HARARE (Reuters) – A faction in Zimbabwe’s main opposition movement said yesterday it had suspended party leader Morgan Tsvangirai for “fascist” tendencies and failing to oust veteran President Robert Mugabe, deepening divisions in the opposition ranks.
The group led by Tendai Biti, secretary-general of the Movement for Democratic Change (MDC), accused Tsvangirai and his lieutenants of resisting a leadership change after losing a third general election to Mugabe last July and of using violence against internal challengers. The turmoil among his political rivals is a gift to the 90-year-old Mugabe, Africa’s oldest leader, who has ruled Zimbabwe since independence in 1980 despite frequent Western criticism over human rights and accusations of economic mismanagement.
In a statement after a day-long meeting, Biti’s faction said Tsvangirai and his deputy Thokozani Khupe had been suspended for deviating from democracy and failing to effectively tackle Mugabe.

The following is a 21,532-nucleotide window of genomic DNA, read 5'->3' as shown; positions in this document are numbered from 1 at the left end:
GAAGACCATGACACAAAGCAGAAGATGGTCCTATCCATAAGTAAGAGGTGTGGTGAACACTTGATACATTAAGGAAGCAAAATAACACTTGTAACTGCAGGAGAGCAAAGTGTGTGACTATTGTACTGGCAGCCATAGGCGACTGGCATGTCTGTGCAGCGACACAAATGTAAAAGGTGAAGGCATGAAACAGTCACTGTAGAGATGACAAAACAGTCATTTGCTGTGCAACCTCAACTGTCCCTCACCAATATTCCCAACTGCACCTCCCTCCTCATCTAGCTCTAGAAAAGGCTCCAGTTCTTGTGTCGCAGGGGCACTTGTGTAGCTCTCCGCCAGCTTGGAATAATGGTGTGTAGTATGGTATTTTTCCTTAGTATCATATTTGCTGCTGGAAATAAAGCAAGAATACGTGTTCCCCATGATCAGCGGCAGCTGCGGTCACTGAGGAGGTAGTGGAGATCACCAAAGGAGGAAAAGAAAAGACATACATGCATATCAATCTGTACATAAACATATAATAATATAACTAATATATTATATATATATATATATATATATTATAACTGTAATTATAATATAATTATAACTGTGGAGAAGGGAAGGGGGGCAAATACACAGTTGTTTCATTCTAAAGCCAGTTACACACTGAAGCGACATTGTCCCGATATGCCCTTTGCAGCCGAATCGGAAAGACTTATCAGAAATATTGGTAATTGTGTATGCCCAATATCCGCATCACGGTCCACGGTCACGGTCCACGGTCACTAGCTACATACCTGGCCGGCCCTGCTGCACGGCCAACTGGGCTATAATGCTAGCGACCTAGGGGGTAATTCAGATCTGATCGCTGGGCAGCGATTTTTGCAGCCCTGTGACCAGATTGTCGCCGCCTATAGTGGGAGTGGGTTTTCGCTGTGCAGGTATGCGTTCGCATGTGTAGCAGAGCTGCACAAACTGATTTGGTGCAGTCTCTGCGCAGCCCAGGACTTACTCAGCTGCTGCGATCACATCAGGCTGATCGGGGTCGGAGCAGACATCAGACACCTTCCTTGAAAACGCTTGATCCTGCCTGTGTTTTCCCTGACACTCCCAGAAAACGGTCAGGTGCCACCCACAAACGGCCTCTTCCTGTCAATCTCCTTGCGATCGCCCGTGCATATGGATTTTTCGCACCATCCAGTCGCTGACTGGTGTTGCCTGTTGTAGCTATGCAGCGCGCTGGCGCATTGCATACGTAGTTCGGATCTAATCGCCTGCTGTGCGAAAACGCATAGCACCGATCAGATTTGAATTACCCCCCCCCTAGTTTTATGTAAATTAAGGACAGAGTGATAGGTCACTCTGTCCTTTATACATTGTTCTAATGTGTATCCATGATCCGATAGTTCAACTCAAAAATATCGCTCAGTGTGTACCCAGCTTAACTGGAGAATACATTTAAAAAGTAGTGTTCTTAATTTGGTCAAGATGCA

“The MDC as we know it has abandoned its original founding values and principles,” it said. “The party has been hijacked by a dangerous fascist clique bent on destroying the same and totally working against the working people of Zimbabwe.”
Tsvangirai’s faction immediately dismissed the move as unconstitutional and meaningless.
“The MDC leadership cannot be changed by a bunch of desperate power-hungry officials, a minority that cannot win a leadership contest at party congress,” national party spokesman Douglas Mwonzora told reporters.